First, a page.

The Jays are optimistic with a new manager and fresh crop of young players. KEITH ALLISON/CC FLICKR

Every year, mid-February signals the beginning of spring training for baseball season. In Arizona or Florida, players of all ranks meet to play lazy, unimportant games and warm up for the long season ahead. And with this start, every year without fail, baseball fans forget what spring training is actually about.

From Reddit and Twitter to the Facebook comments section of Sportsnet’s posts, every type of fan can be found complaining about plays so inconsequential that they swiftly escape our memory as soon as the first pitch of the new baseball season is thrown. Whether it is criticisms over a pitcher’s speed and velocity or a hitter’s lack of hustle after a ground ball, spring training elicits unusually pessimistic and overly-serious responses from fans, prompting the question: does spring training actually matter?

The short answer is no. The long answer is absolutely not. Spring training is nothing more than a glorified warm-up for old players and an introductory showcase for minor leaguers. Take the 2010 Cleveland Indians, for example. Although Cleveland won almost 70 per cent of their spring training games that year, they went on to finish the regular season barely winning 40 per cent.

Currently in the Florida Grapefruit League, the Toronto Blue Jays are barely toeing a 50 per cent record: they’ve won nine games and lost eleven. But that’s not important. The few takeaways from the Blue Jays’ spring training are important though, and all of them revolve around the minor league talent.

As has been the case ever since Toronto drafted him, Vladimir Guerrero Jr. has generated the most buzz this spring — but unfortunately, not for the right reasons. Suffering a Grade 1 strain to his left oblique a couple weeks into training, Guerrero was taken out of the game for at least three weeks.

Let’s break down what this means. First, Guerrero will not be starting the season in the majors, as he has been reassigned to play for the minor league after recuperating. The Blue Jays’ front office is probably relieved about this. Because of the strict constraints and policies regarding service time — which dictate when a player reaches free agency — teams try to work around the rules so that their top prospects can remain under team control for as long as possible. This usually means keeping star prospects on minor league rosters longer than necessary, and bringing them up mid-season so that they gain an extra year of service time. This extra year of player control can make a difference of millions of dollars, and can also prolong the exit of a star player in his prime.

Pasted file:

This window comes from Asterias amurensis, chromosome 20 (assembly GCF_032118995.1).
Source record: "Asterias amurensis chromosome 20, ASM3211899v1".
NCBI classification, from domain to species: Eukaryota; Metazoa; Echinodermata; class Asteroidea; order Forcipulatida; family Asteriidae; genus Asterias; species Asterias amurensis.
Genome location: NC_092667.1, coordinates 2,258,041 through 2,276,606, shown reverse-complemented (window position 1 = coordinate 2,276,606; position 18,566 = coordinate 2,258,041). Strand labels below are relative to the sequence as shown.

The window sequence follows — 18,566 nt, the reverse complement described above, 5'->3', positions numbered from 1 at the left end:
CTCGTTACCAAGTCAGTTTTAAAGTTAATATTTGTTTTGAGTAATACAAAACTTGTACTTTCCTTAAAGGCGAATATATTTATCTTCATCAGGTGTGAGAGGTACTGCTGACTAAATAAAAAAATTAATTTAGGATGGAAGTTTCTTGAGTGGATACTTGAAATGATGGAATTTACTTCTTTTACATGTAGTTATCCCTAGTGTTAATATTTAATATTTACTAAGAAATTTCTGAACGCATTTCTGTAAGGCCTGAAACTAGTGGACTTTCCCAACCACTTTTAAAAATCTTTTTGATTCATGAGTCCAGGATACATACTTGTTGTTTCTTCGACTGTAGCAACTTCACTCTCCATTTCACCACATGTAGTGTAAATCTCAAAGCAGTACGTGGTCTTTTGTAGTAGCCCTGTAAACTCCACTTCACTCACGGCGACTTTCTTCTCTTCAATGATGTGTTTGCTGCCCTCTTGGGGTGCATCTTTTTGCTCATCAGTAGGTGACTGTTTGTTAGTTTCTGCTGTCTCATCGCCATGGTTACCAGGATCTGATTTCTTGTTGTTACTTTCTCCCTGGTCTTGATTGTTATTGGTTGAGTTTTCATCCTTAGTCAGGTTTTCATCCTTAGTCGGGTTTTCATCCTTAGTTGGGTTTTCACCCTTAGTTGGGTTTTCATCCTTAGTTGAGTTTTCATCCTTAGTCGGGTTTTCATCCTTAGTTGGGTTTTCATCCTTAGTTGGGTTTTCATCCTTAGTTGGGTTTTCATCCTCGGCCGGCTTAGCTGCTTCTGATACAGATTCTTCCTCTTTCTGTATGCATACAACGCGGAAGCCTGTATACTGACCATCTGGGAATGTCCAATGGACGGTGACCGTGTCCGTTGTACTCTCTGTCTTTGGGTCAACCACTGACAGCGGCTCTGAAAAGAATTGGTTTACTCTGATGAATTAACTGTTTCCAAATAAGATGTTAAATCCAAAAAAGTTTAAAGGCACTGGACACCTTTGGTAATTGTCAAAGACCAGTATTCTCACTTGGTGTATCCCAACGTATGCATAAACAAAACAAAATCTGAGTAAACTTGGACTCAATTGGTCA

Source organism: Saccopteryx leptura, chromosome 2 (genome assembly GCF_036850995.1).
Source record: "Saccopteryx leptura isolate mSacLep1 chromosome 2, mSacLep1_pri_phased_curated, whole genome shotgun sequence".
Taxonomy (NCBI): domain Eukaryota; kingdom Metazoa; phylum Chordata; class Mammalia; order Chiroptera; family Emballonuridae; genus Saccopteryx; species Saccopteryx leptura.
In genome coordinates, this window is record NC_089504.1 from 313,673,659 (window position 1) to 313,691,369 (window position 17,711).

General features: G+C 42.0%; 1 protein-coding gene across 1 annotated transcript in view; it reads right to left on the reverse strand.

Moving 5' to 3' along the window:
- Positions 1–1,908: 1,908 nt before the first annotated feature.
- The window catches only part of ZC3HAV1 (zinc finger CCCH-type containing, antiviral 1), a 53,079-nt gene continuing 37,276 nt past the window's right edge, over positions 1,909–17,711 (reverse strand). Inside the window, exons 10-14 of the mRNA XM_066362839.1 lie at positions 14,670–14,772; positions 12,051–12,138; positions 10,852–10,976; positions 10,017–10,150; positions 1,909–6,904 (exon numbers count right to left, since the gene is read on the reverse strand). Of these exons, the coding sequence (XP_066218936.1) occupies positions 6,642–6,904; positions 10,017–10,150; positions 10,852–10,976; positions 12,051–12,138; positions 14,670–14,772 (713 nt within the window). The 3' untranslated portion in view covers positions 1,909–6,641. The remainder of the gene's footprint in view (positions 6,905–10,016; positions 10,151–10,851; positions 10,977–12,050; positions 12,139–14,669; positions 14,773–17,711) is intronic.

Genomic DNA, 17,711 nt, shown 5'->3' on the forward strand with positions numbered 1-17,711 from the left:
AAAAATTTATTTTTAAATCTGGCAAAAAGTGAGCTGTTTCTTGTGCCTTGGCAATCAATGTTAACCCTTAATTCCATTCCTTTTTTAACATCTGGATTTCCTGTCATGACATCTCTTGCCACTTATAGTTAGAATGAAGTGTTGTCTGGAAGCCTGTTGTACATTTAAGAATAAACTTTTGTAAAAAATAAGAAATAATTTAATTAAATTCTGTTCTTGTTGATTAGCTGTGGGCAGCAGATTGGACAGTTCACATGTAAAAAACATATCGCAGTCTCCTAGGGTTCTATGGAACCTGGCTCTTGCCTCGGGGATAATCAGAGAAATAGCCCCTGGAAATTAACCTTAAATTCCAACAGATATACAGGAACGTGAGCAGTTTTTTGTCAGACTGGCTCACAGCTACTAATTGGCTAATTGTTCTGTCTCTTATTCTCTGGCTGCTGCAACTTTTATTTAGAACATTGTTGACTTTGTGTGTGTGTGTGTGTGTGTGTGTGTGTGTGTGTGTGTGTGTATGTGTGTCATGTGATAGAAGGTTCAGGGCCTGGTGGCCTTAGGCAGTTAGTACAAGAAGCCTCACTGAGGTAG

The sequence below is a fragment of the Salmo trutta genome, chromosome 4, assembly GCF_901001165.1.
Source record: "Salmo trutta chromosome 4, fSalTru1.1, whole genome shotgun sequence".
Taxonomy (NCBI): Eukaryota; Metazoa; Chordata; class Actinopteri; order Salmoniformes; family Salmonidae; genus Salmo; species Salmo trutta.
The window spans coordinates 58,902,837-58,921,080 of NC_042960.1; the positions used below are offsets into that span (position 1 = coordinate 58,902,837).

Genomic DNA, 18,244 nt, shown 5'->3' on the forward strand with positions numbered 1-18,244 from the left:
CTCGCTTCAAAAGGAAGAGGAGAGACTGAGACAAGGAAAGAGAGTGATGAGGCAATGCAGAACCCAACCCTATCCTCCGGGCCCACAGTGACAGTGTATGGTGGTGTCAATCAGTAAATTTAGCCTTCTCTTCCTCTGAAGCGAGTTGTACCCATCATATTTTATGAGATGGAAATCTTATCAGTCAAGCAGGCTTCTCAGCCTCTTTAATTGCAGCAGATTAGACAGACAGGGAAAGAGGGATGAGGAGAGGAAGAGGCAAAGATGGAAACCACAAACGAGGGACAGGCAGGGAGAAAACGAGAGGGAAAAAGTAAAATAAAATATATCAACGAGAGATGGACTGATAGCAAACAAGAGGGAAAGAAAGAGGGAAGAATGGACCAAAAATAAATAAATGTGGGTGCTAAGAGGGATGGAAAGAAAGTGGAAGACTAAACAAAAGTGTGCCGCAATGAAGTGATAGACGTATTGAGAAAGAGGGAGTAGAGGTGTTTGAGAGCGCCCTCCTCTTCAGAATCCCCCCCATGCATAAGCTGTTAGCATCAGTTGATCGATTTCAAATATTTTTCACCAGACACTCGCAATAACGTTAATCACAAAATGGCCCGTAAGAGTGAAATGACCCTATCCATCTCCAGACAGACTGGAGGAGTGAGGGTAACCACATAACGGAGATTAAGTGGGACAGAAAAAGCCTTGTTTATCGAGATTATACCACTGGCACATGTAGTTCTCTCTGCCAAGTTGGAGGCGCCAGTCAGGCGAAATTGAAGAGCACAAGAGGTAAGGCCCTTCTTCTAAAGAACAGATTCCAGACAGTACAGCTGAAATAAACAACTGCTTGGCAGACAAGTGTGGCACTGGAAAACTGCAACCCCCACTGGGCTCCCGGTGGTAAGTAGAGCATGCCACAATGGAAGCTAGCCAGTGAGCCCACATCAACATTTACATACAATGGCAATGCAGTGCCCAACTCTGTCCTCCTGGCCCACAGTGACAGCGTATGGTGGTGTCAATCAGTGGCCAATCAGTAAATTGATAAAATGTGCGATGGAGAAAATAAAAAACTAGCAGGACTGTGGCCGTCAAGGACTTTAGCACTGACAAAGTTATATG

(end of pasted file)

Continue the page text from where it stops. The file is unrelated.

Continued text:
Such a move was almost inevitable for Guerrero: everyone anticipated the announcement that he would be beginning his season with Toronto’s minor league affiliate, the Buffalo Bisons, instead of with the Jays at Rogers Centre. But Guerrero’s injury has freed the Jays’ front office from the ire of their already-disgruntled fanbase.

Spring training can give managers a good indication of how they will organize their order — who will bat lead-off? Who will bat clean-up? — and how they will position their outfield. But unless any significant injuries occur, spring training does little to predict the outcome of the regular season.

The baseball season is long and expansive: players reach peaks and lows and experience plateaus several times during the six months of play. To view spring training as anything other than a quick exhibition of up-and-coming minor league talent or a chance for seasoned players to warm up before the start of the gruelling season is naïve.

Marcus Stroman is the opening-day pitcher for the Jays. His first pitch on March 28 will start the baseball season for Toronto, and we’ll all just have to take it from there.

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